In her depiction of the males:
There’s an overwhelming adoration for white males in The Help, so much so that they read as the real heroes in the book, even though Skeeter and Aibileen carry the bulk of the pages. But in actuality, far too many southern white males presented themselves as less than heroic during the early sixties. What Stockett leaves out is as important as what she includes in the book. There’s no mention of the Citizens Council, formerly called The White Citizens Council which was a very active and influencial organization not only in Jackson, Mississippi but around the country.
More info on the Citizens Council (with images of their pamphlet and recruitment ads, and also scans of the Clarion-Ledger, the pro-segregation newspaperKathryn Stockett stated she used for “research”) can be found here:
Take a look at Carlton Phelan, Skeeter’s father. He works from sun up to apparently sun down, is bone tired and yet is still patient and loving when dealing with his now grown daughter’s insistence on answers about Constantine’s dismissal. And as Skeeter “tells” the reader, “he’s too honest of a man to hide things so I know he doesn’t have any more facts about it than I do.” (pg 82) Since he works all day and the running of the house is left to his wife, she may be right.
And yet, Charlotte Phelan comes across as a lovely, somewhat bigoted airhead. “You cannot leave a Negro and a Nigra together unchaperoned!” she tells a much younger Skeeter. “It’s not their fault, they just can’t help it.” (Pg 70)
So how did this apparently liberal, gentle man end up with a wife whose views on race so differ from his own? We’ll never know, because the author neglects to reveal how it could have happened, or why Carlton can’t see it for himself (probably all those hours in the cotton fields oops! it’s called a plantation several times in the book).
Carlton Phelan senior even speaks his mind to Senator “Stoolie” Whitworth, regardless of the fact that Skeeter has a chance at marrying the Senator’s son. His words from the novel: “I’ve got twenty-five Negroes working my fields and if anyone so much as laid a hand on them, or any of their families…” and “I’m ashamed…ashamed of what goes on in Mississippi.” (Pg 268)
After this rare admission from her father, ever the contradictory heroine Skeeter thinks: I am shocked to hear this opinion. Even more shocked that he’d voice it at this table to a politician. At home, newspapers are folded so the pictures face down, television channels are turned when the subject of race comes up. I’m suddenly so proud of my daddy, for many reasons. (Pg 268)
While Skeeter’s father comes across almost as good hearted as Atticus Finch, the other white males don’t fare badly either.
In order from the best to the worst, here’s my list:
Carlon Phelan Senior, Johnny Foote, Carlton Phelan Jr, Senator “Stoolie” Whitworth, William Holbrook, Raleigh Leefolt, Stuart Whitworth, the unknown, naked pervert.
Here’s what readers find out about some of these males:
Johnny Foote is Celia’s loyal, sensitive and madly in love husband. At one point in the book he breaks down and asks Minny if Celia is seeing another man. Even though Celia is described as white-trash, except for her too tight clothes and overly made up face, she sounds pretty normal. There’s no broad dialect for her, much like the other white females in the book. I do wonder how she survived without knowing how to cook, since she was too poor to have a maid growing up. Stockett never follows up on this point, however Johnny is so protective of his buxom blonde wife, when an admirer goes to far, Johnny quickly reins him in. Though Johnny never makes his view on race relations known, he has a cordial, if not friendly relationship with Minny.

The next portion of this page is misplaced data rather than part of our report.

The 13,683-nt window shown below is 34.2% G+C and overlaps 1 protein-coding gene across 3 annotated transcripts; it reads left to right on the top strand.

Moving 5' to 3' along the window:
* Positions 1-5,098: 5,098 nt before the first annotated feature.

Most of the white males in The Help read as almost liberal in their dealings with the black help. Even Raleigh Leefolt, in his firm talk with Aibileen about associating with Skeeter wasn’t too hard on her. And in the beginning of the novel, he was against building a separate bathroom. Sure, the monetary costs were one thing, but at least he didn’t tell Aibileen to go “make water” in the bushes where the dog went, which was something Saint Aibileen had one of the elderly black workers do. And when Raleigh caught Mae Mobley playing “back of the bus” with Lil’ Man (her younger brother) like any father would, he questioned her and decided to change her homeroom teacher.
This should play nicely in the theaters. And it should make today’s southerners feel really proud at how many closet liberals lived in their state during the 1960s. If only they’d come out of the closet so to speak, when all their buddies were blocking school integration and the voting rights of African Americans, maybe Medgar Evers would still be alive.
Stuart Whitworth. Well, this will be a thankless role in the film, so I suspect some changes will be made. Stuart is already conflicted when Skeeter meets him for their blind date, which is more of a character depiction than the other males get. Stuart also gets more page time, but he’s a bone head from right off. He’s drunk on their first date, and he insults Skeeter during their meal. Yet when he begs for forgiveness months later, Skeeter gives him another chance. Everything’s going swell until he finds out Skeeter’s not working on a book about Jesus. And just like that, he takes back the engagement ring he’d just given her. Their “engagement” has to be some sort of record for the quickest one to be broken. But it’s important to remember it’s all Hilly’s fault. Stuart was still hurting over his old girlfriend, and Hilly just wanted Skeeter and Stuart to get together to ensure her husband’s political future.